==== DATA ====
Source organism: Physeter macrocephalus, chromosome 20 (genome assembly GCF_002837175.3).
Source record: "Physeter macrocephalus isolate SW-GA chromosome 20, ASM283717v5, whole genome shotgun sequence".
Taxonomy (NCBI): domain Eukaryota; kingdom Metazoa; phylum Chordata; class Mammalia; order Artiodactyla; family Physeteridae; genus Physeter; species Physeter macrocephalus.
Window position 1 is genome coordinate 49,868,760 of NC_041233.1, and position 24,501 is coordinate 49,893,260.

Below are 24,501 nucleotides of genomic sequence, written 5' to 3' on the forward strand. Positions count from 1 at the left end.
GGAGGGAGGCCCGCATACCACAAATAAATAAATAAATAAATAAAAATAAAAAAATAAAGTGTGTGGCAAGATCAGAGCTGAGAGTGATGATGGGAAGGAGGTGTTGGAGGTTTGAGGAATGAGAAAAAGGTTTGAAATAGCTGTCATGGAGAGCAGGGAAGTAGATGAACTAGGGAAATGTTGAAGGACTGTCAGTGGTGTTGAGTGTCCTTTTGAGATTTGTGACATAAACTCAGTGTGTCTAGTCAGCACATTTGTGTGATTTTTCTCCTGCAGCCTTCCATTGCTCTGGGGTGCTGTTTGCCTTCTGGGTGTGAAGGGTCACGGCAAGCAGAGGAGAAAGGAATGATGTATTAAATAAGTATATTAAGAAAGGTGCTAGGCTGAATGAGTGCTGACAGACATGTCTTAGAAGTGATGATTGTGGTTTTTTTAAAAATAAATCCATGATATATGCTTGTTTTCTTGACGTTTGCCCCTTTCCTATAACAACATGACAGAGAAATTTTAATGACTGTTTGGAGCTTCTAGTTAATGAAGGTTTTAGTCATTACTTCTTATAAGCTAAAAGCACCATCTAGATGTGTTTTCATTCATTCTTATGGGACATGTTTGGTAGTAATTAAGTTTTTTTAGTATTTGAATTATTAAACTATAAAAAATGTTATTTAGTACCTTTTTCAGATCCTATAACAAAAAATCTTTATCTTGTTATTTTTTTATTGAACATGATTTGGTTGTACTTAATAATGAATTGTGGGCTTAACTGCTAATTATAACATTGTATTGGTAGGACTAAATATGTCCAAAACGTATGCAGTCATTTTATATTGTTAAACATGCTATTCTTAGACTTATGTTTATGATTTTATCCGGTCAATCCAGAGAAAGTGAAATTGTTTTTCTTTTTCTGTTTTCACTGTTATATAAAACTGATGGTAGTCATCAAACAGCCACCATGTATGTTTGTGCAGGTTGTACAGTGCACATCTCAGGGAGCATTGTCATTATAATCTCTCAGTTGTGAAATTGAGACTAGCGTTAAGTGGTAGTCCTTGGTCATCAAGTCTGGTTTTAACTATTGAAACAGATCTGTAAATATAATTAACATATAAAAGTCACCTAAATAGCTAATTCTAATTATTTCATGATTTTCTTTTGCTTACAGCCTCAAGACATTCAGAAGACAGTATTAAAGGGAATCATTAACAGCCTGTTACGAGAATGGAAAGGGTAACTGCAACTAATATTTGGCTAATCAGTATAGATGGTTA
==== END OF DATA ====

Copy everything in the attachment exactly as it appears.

Source organism: Physeter macrocephalus, chromosome 20 (genome assembly GCF_002837175.3).
Source record: "Physeter macrocephalus isolate SW-GA chromosome 20, ASM283717v5, whole genome shotgun sequence".
Taxonomy (NCBI): domain Eukaryota; kingdom Metazoa; phylum Chordata; class Mammalia; order Artiodactyla; family Physeteridae; genus Physeter; species Physeter macrocephalus.
Window position 1 is genome coordinate 49,868,760 of NC_041233.1, and position 24,501 is coordinate 49,893,260.

Below are 24,501 nucleotides of genomic sequence, written 5' to 3' on the forward strand. Positions count from 1 at the left end.
GGAGGGAGGCCCGCATACCACAAATAAATAAATAAATAAATAAAAATAAAAAAATAAAGTGTGTGGCAAGATCAGAGCTGAGAGTGATGATGGGAAGGAGGTGTTGGAGGTTTGAGGAATGAGAAAAAGGTTTGAAATAGCTGTCATGGAGAGCAGGGAAGTAGATGAACTAGGGAAATGTTGAAGGACTGTCAGTGGTGTTGAGTGTCCTTTTGAGATTTGTGACATAAACTCAGTGTGTCTAGTCAGCACATTTGTGTGATTTTTCTCCTGCAGCCTTCCATTGCTCTGGGGTGCTGTTTGCCTTCTGGGTGTGAAGGGTCACGGCAAGCAGAGGAGAAAGGAATGATGTATTAAATAAGTATATTAAGAAAGGTGCTAGGCTGAATGAGTGCTGACAGACATGTCTTAGAAGTGATGATTGTGGTTTTTTTAAAAATAAATCCATGATATATGCTTGTTTTCTTGACGTTTGCCCCTTTCCTATAACAACATGACAGAGAAATTTTAATGACTGTTTGGAGCTTCTAGTTAATGAAGGTTTTAGTCATTACTTCTTATAAGCTAAAAGCACCATCTAGATGTGTTTTCATTCATTCTTATGGGACATGTTTGGTAGTAATTAAGTTTTTTTAGTATTTGAATTATTAAACTATAAAAAATGTTATTTAGTACCTTTTTCAGATCCTATAACAAAAAATCTTTATCTTGTTATTTTTTTATTGAACATGATTTGGTTGTACTTAATAATGAATTGTGGGCTTAACTGCTAATTATAACATTGTATTGGTAGGACTAAATATGTCCAAAACGTATGCAGTCATTTTATATTGTTAAACATGCTATTCTTAGACTTATGTTTATGATTTTATCCGGTCAATCCAGAGAAAGTGAAATTGTTTTTCTTTTTCTGTTTTCACTGTTATATAAAACTGATGGTAGTCATCAAACAGCCACCATGTATGTTTGTGCAGGTTGTACAGTGCACATCTCAGGGAGCATTGTCATTATAATCTCTCAGTTGTGAAATTGAGACTAGCGTTAAGTGGTAGTCCTTGGTCATCAAGTCTGGTTTTAACTATTGAAACAGATCTGTAAATATAATTAACATATAAAAGTCACCTAAATAGCTAATTCTAATTATTTCATGATTTTCTTTTGCTTACAGCCTCAAGACATTCAGAAGACAGTATTAAAGGGAATCATTAACAGCCTGTTACGAGAATGGAAAGGGTAACTGCAACTAATATTTGGCTAATCAGTATAGATGGTTA